TikTok, Trump and an Impulse to Act as C.E.O. to Corporate America

By: Alina Dang

Recently, President Donald Trump has been putting himself into corporate decision-making in ways that predecessors would have avoided. He is considering banning a popular app, Tik Tok, in the United States.because it was a Chinese owned app.

TikTok, the Chinese-owned social media app, is under examination for possibly providing the Chinese government access to American user data. On Friday, Mr. Trump threatened to ban tik tok from america but later hit with a reversal, saying he would allow TikTok to keep operating if it were sold to an American owner.

On Monday at the White House, Mr. Trump said that TikTok would be banned in the United States as soon as September 15 unless Microsoft or another “very American” company bought it, and that he had told Microsoft’s chief executive in a call to “go ahead” with the asset.

Daniel Price, a former economics adviser to President George W. Bush, said Mr. Trump’s turnaround on TikTok was “just another example of the president’s undisciplined and impulsive decision-making style, so bewildering to friend and foe alike.”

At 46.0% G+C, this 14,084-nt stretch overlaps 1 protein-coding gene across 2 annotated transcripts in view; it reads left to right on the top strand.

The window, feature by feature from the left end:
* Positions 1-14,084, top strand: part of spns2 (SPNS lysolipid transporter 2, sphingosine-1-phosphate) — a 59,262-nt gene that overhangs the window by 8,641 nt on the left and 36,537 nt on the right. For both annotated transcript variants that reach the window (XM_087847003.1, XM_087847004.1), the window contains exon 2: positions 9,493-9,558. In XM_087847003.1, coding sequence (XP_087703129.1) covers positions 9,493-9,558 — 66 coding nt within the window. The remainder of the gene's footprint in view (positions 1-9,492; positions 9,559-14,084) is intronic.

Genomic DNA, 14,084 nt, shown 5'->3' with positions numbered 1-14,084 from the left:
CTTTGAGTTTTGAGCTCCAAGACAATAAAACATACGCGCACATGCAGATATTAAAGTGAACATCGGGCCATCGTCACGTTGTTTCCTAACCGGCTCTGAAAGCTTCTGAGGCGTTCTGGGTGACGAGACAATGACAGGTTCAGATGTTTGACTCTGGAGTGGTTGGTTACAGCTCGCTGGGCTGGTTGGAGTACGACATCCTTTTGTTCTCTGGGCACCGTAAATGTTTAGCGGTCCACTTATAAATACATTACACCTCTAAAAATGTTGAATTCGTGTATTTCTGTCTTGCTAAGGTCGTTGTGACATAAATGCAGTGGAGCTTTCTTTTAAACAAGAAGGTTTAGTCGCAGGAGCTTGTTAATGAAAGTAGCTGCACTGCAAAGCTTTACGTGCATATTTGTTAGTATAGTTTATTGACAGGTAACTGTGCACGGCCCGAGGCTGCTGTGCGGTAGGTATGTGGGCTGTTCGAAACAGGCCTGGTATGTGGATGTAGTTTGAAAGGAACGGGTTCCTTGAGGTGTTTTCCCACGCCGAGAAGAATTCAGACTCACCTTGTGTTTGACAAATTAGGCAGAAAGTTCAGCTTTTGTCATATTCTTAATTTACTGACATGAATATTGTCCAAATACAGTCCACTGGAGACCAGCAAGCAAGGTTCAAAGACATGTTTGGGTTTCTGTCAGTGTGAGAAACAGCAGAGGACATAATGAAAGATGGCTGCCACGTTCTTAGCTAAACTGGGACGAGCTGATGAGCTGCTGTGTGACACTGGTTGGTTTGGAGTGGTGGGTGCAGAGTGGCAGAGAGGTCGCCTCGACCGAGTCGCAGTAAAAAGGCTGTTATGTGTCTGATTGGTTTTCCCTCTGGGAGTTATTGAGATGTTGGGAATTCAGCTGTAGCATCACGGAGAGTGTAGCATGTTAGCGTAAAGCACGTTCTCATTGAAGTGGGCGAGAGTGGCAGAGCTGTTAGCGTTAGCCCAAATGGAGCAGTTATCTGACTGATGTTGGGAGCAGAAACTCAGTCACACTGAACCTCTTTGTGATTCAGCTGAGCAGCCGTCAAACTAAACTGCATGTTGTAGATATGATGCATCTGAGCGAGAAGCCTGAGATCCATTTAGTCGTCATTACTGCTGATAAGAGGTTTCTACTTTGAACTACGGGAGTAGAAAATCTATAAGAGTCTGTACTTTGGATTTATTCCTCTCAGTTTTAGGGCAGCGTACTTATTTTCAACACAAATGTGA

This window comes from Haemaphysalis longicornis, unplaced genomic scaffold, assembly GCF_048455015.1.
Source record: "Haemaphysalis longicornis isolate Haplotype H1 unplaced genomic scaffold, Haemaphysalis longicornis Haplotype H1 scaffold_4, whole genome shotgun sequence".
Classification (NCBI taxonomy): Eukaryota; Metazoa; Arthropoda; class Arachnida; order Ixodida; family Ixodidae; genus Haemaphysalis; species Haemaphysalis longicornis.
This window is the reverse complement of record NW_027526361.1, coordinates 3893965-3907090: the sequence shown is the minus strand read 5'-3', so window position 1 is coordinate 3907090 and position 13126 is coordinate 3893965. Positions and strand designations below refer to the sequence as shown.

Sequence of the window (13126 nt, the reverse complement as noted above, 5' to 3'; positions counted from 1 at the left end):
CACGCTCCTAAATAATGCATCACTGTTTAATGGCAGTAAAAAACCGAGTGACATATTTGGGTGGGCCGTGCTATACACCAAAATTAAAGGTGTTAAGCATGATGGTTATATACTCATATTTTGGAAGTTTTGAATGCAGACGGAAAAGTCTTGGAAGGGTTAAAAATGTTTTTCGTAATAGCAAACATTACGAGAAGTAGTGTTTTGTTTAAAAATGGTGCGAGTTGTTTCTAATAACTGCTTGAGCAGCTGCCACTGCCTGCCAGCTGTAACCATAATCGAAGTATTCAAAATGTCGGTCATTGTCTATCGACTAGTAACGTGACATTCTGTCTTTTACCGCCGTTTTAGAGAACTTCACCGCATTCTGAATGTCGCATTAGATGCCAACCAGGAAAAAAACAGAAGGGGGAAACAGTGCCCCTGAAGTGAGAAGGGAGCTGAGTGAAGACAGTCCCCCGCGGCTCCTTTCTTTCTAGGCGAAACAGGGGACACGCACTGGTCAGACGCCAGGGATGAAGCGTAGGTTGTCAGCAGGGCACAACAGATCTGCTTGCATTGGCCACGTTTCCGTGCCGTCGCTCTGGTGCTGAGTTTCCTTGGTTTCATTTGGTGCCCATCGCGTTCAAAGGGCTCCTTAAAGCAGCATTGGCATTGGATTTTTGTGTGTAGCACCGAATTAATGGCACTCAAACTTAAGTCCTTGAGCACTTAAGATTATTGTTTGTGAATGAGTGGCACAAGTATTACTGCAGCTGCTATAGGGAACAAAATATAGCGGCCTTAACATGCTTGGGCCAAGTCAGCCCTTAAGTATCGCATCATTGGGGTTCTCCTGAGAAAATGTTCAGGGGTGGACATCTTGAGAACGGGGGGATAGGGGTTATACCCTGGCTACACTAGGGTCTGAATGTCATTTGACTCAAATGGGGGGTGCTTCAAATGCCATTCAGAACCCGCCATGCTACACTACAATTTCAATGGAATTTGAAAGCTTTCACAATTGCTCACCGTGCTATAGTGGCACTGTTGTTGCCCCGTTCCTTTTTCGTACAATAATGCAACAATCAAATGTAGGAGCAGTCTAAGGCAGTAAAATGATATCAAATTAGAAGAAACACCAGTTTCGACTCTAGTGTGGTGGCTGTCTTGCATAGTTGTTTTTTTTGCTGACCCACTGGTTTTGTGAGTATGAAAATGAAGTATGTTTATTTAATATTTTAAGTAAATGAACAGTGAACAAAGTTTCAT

Although past Republican administrations disapproved of government intervention in the market, President Trump had no doubt about taking a heavier hand, including favoring industrial policy and a more managed approach to trade.

This also includes when a company’s fate is at risk because of the government’s actions. According to an article in The New York Times, “ as when the Clinton administration filed an antitrust case against Microsoft, saying it threatened innovation in the nascent internet — presidents have usually kept their involvement at arm’s length to avoid charges of political interference.” However, President Trump has not. He has particularly aimed his intentions at multinational companies that he says have made fools of past American policymakers.

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